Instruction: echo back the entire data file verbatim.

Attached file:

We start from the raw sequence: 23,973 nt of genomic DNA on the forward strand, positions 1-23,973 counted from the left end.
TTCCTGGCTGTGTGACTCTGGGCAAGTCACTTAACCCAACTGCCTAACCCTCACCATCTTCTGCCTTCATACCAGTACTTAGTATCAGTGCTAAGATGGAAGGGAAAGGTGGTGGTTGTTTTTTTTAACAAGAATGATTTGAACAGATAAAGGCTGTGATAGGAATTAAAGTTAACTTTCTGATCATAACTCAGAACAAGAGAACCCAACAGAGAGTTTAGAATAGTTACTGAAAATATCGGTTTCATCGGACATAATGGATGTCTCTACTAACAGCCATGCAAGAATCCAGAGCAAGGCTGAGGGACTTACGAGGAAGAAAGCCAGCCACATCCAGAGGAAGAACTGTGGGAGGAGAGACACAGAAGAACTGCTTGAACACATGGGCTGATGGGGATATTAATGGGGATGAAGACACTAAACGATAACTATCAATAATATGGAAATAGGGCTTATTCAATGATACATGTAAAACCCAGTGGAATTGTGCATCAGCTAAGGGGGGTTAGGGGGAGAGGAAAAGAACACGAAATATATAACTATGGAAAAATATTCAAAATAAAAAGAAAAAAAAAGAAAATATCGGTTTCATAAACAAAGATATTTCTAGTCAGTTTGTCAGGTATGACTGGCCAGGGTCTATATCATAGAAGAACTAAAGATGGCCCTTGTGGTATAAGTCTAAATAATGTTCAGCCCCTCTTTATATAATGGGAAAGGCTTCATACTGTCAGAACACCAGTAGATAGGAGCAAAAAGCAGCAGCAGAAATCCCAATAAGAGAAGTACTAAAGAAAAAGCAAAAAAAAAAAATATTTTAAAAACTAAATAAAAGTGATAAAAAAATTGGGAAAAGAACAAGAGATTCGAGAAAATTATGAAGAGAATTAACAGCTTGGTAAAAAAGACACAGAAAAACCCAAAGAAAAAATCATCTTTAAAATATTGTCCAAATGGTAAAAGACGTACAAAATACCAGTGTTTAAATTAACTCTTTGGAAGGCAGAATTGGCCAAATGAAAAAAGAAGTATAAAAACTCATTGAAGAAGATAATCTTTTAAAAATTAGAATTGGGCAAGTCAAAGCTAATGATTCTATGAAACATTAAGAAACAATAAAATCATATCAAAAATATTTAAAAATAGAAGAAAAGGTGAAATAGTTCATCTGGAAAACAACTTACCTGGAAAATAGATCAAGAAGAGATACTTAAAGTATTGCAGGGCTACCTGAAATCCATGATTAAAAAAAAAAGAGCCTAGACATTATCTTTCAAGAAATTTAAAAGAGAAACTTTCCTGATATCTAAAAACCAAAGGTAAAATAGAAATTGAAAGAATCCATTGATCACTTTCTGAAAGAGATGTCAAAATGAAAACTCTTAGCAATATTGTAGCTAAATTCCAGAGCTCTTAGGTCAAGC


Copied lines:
We start from the raw sequence: 23,973 nt of genomic DNA on the forward strand, positions 1-23,973 counted from the left end.
TTCCTGGCTGTGTGACTCTGGGCAAGTCACTTAACCCAACTGCCTAACCCTCACCATCTTCTGCCTTCATACCAGTACTTAGTATCAGTGCTAAGATGGAAGGGAAAGGTGGTGGTTGTTTTTTTTAACAAGAATGATTTGAACAGATAAAGGCTGTGATAGGAATTAAAGTTAACTTTCTGATCATAACTCAGAACAAGAGAACCCAACAGAGAGTTTAGAATAGTTACTGAAAATATCGGTTTCATCGGACATAATGGATGTCTCTACTAACAGCCATGCAAGAATCCAGAGCAAGGCTGAGGGACTTACGAGGAAGAAAGCCAGCCACATCCAGAGGAAGAACTGTGGGAGGAGAGACACAGAAGAACTGCTTGAACACATGGGCTGATGGGGATATTAATGGGGATGAAGACACTAAACGATAACTATCAATAATATGGAAATAGGGCTTATTCAATGATACATGTAAAACCCAGTGGAATTGTGCATCAGCTAAGGGGGGTTAGGGGGAGAGGAAAAGAACACGAAATATATAACTATGGAAAAATATTCAAAATAAAAAGAAAAAAAAAGAAAATATCGGTTTCATAAACAAAGATATTTCTAGTCAGTTTGTCAGGTATGACTGGCCAGGGTCTATATCATAGAAGAACTAAAGATGGCCCTTGTGGTATAAGTCTAAATAATGTTCAGCCCCTCTTTATATAATGGGAAAGGCTTCATACTGTCAGAACACCAGTAGATAGGAGCAAAAAGCAGCAGCAGAAATCCCAATAAGAGAAGTACTAAAGAAAAAGCAAAAAAAAAAAATATTTTAAAAACTAAATAAAAGTGATAAAAAAATTGGGAAAAGAACAAGAGATTCGAGAAAATTATGAAGAGAATTAACAGCTTGGTAAAAAAGACACAGAAAAACCCAAAGAAAAAATCATCTTTAAAATATTGTCCAAATGGTAAAAGACGTACAAAATACCAGTGTTTAAATTAACTCTTTGGAAGGCAGAATTGGCCAAATGAAAAAAGAAGTATAAAAACTCATTGAAGAAGATAATCTTTTAAAAATTAGAATTGGGCAAGTCAAAGCTAATGATTCTATGAAACATTAAGAAACAATAAAATCATATCAAAAATATTTAAAAATAGAAGAAAAGGTGAAATAGTTCATCTGGAAAACAACTTACCTGGAAAATAGATCAAGAAGAGATACTTAAAGTATTGCAGGGCTACCTGAAATCCATGATTAAAAAAAAAAGAGCCTAGACATTATCTTTCAAGAAATTTAAAAGAGAAACTTTCCTGATATCTAAAAACCAAAGGTAAAATAGAAATTGAAAGAATCCATTGATCACTTTCTGAAAGAGATGTCAAAATGAAAACTCTTAGCAATATTGTAGCTAAATTCCAGAGCTCTTAGGTCAAGC